BOSTON — The Brain Injury Association of Massachusetts gathered Wednesday to push for private insurance companies to cover cognitive rehabilitation, kicking off Brain Injury Awareness Month with a campaign for legislation they said will cost the state nothing and lead to only a 4-cent increase, on average, in people’s monthly insurance payments.
The association held a policy briefing at the State House on a bill that would require commercial health insurance plans to cover cognitive rehabilitation services used to treat brain injuries.
The bill would prohibit private insurance companies from including unreasonable lifetime or annual limitations on treatment visits, require them to cover reasonable expenses for periodic reevaluations and expand coverage to include individual practitioners and treatment facilities qualified to provide care. Care, under the bill, would also be covered for people with all forms of acquired brain injuries, which can be caused by brain tumors, infectious diseases, diabetic complications, strokes and traumatic brain injuries.
Currently, workers compensation insurance and veterans administration insurance cover cognitive rehabilitation, but almost all private insurance plans do not, leaving many families to pay for it out of pocket, supporters said.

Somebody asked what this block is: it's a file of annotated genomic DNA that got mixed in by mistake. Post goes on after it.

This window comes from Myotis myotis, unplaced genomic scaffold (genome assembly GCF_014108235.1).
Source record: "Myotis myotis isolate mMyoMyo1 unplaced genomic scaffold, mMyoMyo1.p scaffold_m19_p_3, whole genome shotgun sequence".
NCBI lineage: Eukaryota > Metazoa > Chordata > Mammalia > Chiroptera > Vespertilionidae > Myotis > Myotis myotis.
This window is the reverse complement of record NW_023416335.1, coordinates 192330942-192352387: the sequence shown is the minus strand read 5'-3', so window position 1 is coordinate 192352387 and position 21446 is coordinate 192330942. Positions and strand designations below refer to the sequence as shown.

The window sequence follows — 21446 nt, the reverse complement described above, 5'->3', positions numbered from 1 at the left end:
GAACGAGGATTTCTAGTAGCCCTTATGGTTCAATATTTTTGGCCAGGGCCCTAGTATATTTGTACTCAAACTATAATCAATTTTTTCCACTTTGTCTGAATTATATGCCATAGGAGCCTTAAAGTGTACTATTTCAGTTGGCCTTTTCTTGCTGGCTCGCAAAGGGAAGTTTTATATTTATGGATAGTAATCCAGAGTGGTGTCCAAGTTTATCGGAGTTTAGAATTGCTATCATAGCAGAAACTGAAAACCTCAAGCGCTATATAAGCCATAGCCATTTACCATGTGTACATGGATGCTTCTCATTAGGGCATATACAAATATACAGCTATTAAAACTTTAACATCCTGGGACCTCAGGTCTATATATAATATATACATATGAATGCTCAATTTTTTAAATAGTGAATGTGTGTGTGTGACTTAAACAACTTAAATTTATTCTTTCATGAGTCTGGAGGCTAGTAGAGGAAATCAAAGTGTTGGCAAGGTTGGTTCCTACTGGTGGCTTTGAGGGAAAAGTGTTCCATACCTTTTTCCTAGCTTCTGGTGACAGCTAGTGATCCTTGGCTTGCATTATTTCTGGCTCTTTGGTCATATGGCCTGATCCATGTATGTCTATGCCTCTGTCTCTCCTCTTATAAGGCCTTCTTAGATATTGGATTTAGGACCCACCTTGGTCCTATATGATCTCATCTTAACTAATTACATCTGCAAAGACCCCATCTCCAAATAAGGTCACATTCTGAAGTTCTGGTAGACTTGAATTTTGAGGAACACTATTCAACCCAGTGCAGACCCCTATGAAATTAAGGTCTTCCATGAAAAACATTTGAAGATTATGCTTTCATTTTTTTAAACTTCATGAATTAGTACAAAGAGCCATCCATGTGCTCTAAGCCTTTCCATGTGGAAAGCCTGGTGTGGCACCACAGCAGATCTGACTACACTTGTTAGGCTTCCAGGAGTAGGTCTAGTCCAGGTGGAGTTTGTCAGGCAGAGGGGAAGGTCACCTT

Maureen Butler, a rehab counselor, spoke about working with people after they have been declared physically fit, but still need cognitive help.
“Definitely, cognitive rehabilitation is not covered under almost all commercial health insurance plans, and people are, like Rep. (Kim) Ferguson said, very startled when they still have needs, they’re still getting better, and their therapist and their doctors are saying, ‘Oh, this is great rehab that we recommend for you,’ and then they find out it is not covered by their insurance plan,” she said. “It is startling, it is heartbreaking, really, to see.”
This is the third time the bill has been filed, and last year, the bill was recommended by the Joint Committee on Financial Services and the Joint Committee on Healthcare Financing, but stalled out in the Senate Ways and Means Committee at the end of the session.
In 2016, the bill was sent to the Center for Health Information Analysis, which found that the typical increase in monthly rates for insurance plans would range from 1 cent to 19 cents, but on average would increase only 4 cents. And since the bill would only apply to private insurance policies, it would not cost the state government any money.
This session the bill was presented by Rep. Kimberly Ferguson, a Holden Republican, and Senate President Emerita Harriette Chandler. Both spoke at the briefing about their dedication to this cause.
Nicole Godaire, CEO of the Brain Injury Association of Massachusetts, spoke about working to get a vote on the bill early this session.
“Anybody can get a brain injury, anywhere, any time, anyone,” Godaire said. “I think it’s fair and adequate that all people should have access to care and medical treatment.”